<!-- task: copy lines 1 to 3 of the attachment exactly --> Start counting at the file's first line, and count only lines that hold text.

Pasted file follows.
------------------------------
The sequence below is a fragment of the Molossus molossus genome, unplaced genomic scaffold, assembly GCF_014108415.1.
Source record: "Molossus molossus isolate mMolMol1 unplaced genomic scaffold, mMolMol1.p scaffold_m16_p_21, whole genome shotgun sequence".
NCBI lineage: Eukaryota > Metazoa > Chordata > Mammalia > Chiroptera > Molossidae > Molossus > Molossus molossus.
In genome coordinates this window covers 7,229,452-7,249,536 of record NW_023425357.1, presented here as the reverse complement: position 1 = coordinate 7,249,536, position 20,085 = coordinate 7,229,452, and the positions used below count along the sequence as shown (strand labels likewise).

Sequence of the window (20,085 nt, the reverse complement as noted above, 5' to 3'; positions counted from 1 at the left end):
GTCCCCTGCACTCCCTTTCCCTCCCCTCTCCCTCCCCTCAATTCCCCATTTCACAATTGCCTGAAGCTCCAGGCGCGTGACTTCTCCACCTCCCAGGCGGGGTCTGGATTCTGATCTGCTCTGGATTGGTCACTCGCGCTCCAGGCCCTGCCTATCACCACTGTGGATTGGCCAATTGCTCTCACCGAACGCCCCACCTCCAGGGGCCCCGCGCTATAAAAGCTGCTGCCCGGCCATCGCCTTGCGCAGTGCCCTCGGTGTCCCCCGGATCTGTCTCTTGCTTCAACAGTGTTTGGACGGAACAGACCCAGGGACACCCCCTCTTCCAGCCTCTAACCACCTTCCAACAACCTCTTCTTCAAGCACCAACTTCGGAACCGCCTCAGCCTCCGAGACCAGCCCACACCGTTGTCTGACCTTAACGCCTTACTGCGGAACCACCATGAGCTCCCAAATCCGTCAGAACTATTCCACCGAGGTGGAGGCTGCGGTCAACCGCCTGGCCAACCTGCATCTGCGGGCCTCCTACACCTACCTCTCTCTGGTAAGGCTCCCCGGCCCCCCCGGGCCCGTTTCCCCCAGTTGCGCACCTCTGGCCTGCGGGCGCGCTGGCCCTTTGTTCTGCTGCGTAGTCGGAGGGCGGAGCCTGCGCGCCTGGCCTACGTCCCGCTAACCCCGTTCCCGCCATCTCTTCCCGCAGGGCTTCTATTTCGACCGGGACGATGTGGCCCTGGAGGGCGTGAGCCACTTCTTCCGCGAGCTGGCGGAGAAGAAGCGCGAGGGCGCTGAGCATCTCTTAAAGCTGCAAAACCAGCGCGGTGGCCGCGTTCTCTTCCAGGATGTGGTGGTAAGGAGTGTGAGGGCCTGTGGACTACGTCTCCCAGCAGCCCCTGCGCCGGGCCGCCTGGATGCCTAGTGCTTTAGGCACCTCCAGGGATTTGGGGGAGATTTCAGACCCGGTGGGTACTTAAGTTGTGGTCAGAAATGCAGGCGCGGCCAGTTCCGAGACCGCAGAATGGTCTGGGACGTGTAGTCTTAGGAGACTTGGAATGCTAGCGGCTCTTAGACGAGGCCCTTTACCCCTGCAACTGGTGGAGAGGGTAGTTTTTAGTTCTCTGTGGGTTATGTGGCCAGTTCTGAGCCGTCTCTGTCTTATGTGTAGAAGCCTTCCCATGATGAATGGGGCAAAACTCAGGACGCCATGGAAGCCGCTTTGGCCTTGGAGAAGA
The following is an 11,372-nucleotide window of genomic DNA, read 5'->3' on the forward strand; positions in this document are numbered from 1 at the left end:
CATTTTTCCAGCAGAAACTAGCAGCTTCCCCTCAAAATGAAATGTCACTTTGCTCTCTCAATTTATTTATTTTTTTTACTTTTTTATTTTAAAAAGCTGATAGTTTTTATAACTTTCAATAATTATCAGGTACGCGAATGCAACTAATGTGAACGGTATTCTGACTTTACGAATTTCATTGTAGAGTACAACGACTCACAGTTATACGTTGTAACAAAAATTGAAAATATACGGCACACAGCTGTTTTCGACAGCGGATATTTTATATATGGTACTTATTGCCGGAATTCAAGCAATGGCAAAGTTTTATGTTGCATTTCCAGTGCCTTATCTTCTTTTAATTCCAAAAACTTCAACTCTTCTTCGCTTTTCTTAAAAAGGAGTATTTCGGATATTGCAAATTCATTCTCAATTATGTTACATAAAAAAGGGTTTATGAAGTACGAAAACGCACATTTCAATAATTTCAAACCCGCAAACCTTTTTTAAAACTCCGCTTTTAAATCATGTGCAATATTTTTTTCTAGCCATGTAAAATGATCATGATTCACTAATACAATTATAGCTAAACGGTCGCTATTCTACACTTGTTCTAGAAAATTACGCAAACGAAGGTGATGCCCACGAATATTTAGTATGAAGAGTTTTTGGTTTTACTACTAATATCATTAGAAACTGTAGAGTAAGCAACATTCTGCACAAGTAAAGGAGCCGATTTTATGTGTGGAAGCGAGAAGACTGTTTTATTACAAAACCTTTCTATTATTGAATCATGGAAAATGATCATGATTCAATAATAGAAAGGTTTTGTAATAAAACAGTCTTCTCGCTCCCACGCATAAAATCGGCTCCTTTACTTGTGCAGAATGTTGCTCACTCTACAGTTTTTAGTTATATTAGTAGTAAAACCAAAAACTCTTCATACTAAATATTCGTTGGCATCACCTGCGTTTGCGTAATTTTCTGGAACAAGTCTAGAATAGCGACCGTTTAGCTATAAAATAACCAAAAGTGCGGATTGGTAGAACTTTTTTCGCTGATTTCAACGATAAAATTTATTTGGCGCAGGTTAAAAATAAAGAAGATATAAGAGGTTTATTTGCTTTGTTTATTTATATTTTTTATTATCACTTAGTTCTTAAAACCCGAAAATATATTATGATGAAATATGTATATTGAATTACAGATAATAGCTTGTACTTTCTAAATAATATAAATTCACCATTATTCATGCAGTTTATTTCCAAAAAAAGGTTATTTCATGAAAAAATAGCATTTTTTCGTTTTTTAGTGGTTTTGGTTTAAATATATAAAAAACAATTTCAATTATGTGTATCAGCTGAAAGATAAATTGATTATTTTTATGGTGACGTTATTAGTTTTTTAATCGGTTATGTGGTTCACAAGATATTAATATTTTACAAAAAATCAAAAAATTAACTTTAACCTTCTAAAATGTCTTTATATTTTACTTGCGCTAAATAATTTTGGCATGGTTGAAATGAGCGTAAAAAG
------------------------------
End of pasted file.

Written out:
The sequence below is a fragment of the Molossus molossus genome, unplaced genomic scaffold, assembly GCF_014108415.1.
Source record: "Molossus molossus isolate mMolMol1 unplaced genomic scaffold, mMolMol1.p scaffold_m16_p_21, whole genome shotgun sequence".
NCBI lineage: Eukaryota > Metazoa > Chordata > Mammalia > Chiroptera > Molossidae > Molossus > Molossus molossus.